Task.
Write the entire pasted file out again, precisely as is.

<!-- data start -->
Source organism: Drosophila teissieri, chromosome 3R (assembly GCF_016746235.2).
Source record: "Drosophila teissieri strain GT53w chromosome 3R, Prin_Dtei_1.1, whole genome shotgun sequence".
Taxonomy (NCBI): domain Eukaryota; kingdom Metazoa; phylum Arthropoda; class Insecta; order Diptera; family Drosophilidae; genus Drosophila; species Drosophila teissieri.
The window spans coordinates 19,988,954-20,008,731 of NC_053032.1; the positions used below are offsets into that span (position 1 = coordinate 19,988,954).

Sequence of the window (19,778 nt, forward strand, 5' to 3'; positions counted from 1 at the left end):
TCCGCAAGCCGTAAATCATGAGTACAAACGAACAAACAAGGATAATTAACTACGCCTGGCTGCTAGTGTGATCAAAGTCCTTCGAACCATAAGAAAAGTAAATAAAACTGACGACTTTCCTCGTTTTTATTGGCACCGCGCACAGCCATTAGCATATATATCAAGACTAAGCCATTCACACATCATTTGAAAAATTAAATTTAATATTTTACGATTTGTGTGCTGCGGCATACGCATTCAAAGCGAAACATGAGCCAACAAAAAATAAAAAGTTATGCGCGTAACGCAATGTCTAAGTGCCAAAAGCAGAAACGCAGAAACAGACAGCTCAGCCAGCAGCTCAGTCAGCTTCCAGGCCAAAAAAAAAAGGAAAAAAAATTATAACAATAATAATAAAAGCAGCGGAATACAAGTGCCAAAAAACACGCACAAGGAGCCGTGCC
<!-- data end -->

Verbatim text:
Source organism: Drosophila teissieri, chromosome 3R (assembly GCF_016746235.2).
Source record: "Drosophila teissieri strain GT53w chromosome 3R, Prin_Dtei_1.1, whole genome shotgun sequence".
Taxonomy (NCBI): domain Eukaryota; kingdom Metazoa; phylum Arthropoda; class Insecta; order Diptera; family Drosophilidae; genus Drosophila; species Drosophila teissieri.
The window spans coordinates 19,988,954-20,008,731 of NC_053032.1; the positions used below are offsets into that span (position 1 = coordinate 19,988,954).

Sequence of the window (19,778 nt, forward strand, 5' to 3'; positions counted from 1 at the left end):
TCCGCAAGCCGTAAATCATGAGTACAAACGAACAAACAAGGATAATTAACTACGCCTGGCTGCTAGTGTGATCAAAGTCCTTCGAACCATAAGAAAAGTAAATAAAACTGACGACTTTCCTCGTTTTTATTGGCACCGCGCACAGCCATTAGCATATATATCAAGACTAAGCCATTCACACATCATTTGAAAAATTAAATTTAATATTTTACGATTTGTGTGCTGCGGCATACGCATTCAAAGCGAAACATGAGCCAACAAAAAATAAAAAGTTATGCGCGTAACGCAATGTCTAAGTGCCAAAAGCAGAAACGCAGAAACAGACAGCTCAGCCAGCAGCTCAGTCAGCTTCCAGGCCAAAAAAAAAAGGAAAAAAAATTATAACAATAATAATAAAAGCAGCGGAATACAAGTGCCAAAAAACACGCACAAGGAGCCGTGCC